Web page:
One of the key benefits of Affimer technology is that it is tough. Really tough. You can stick them onto gold, glass or plastic and leave them for days, weeks or in some cases months, and they still work. But can they survive the Tough Mudder challenge?
The Tough Mudder is a 12-mile army style assault course involving (you might have guessed) lots and lots of mud: 500,000 litres of it to be precise. Competitors are subjected to obstacles including – ice cold water baths (the Arctic Enema), 10,000 volt electric shocks (the Electric Eel) and fire (the Phoenix). Full details of this devilishly difficult challenge can be found here.
Human beings have been known to survive the Tough Mudder, and when we heard that Avacta employee John Wilkinson was getting ready for his second (is he mad?!) appearance – to raise money for Peter Pan Nursery – we thought it was time to ask – is an Affimer really all that tough?
Standard practice when working with purified proteins is to keep them either cold (on ice or in the fridge) or frozen, at -20oC or sometimes- 80oC if it’s for a long period of time. So that’s what we do with Affimer products, and we know that at least some of them can last for months in the fridge. What you don’t do with a purified protein is subject it to cycles of rapid cooling and heating, or prolonged periods of time at elevated temperatures (20oC is considered elevated in this context). If these things are done, local formation of salt crystals that can damage the protein is potentially increased, as is local unfolding events that can cascade into global unfolding, or exposure of hydrophobic patches that make the protein stick irretrievably to the test tube wall. In other words, what you don’t do with a protein is run through 12 miles of mud, ice and flames.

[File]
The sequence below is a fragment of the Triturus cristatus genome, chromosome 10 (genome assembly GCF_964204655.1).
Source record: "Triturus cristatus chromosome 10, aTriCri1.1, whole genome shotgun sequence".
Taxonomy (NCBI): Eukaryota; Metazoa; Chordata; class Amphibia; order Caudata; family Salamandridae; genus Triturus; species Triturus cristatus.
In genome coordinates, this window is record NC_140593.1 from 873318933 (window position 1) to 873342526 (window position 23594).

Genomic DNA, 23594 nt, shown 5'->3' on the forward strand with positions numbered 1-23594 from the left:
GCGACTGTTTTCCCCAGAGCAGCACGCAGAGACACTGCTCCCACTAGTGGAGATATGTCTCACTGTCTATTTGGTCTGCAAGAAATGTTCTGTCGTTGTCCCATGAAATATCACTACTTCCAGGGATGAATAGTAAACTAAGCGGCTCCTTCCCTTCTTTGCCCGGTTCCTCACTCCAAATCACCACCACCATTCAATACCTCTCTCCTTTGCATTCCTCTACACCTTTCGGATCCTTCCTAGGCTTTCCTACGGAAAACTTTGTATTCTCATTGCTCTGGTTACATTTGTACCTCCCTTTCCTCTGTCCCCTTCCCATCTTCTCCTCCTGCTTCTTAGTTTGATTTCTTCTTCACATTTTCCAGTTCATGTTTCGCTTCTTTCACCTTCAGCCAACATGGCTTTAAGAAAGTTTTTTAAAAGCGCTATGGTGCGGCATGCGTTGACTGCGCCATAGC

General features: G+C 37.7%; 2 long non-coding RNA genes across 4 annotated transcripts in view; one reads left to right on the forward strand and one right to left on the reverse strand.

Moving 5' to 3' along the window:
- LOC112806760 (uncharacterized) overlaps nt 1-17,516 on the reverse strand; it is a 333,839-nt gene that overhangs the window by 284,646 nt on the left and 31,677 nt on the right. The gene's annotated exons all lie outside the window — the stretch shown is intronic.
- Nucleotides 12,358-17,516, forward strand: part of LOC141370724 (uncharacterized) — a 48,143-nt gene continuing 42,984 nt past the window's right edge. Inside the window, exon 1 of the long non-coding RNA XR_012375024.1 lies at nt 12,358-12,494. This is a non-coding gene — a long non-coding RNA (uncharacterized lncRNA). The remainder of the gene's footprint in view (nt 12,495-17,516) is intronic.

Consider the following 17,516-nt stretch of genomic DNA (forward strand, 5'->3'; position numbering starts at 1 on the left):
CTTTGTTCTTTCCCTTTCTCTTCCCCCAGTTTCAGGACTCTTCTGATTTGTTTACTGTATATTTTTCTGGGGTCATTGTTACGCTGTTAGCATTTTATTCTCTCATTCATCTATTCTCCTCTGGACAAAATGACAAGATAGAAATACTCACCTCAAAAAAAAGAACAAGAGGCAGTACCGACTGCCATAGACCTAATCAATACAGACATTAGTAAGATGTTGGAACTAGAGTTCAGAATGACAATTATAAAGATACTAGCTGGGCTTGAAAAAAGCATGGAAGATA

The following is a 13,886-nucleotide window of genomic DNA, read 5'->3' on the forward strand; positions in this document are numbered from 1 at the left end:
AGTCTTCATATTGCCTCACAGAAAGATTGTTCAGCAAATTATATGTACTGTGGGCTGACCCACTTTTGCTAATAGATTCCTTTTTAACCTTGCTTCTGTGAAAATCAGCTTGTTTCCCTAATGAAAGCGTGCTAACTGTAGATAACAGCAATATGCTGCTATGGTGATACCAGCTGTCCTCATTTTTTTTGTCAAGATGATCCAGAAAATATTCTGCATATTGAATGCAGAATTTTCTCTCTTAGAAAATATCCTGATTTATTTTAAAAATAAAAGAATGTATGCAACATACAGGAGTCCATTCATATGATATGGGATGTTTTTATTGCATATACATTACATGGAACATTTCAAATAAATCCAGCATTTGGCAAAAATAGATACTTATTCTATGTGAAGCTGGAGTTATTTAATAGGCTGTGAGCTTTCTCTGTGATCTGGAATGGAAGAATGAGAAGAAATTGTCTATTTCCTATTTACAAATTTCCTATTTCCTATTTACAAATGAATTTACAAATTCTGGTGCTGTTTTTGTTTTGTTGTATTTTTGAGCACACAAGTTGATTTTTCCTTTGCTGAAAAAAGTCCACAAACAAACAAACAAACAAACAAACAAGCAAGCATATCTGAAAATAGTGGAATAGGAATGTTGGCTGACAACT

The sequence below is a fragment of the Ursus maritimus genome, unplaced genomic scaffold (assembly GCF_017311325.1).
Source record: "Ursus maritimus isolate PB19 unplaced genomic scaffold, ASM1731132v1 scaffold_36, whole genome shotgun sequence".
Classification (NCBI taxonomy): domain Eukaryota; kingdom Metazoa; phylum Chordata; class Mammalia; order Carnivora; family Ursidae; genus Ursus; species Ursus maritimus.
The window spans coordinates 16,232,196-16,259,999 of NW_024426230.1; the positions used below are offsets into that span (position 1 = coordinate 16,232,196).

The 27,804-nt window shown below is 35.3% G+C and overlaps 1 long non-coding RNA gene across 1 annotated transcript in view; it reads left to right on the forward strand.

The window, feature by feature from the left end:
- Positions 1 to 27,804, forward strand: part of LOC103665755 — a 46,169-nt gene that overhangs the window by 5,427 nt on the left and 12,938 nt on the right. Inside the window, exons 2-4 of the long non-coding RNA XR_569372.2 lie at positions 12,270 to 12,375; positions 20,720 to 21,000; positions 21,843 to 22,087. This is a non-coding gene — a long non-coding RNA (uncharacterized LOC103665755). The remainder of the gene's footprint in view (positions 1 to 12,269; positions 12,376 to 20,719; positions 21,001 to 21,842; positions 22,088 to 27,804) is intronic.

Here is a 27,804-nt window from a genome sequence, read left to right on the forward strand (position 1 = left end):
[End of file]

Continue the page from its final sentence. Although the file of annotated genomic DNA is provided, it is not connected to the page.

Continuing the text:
The handover took place on Thursday afternoon, just after 2pm. The Affimer had already been sitting outside of the fridge for a while, it was then placed snuggly into John’s armband. There it stayed, at room temperature (probably 18-25 C in Yorkshire that week), until the morning of August 2nd, race day.
As a returning competitor, not only did John undertake the 21 ‘regular’ obstacles, he also got to do the 4 ‘Legionnaire Only’ challenges. This meant John went through at least 3 mud baths, 3 ice-cold water obstacles, and 2, count ‘em, 2, obstacles with those 10,000 volt electric shocks.
On August 4th, we got our Affimer back. Although John was less than 50% functional on his return to work, how did the Affimer fare? We gave it to our CSO, who ran into the lab – he was physically able to having not competed in the Tough Mudder!
36 hours later we were happy to discover that the Affimer was performing well, showing 60% of the activity of the original sample. Pretty amazing: We knew we’d made Affimer technology to be robust- but we didn’t know they’d be this tough. If only we’d given John an antibody too we would be able to compare how both performed. Hey John – fancy another Tough Mudder?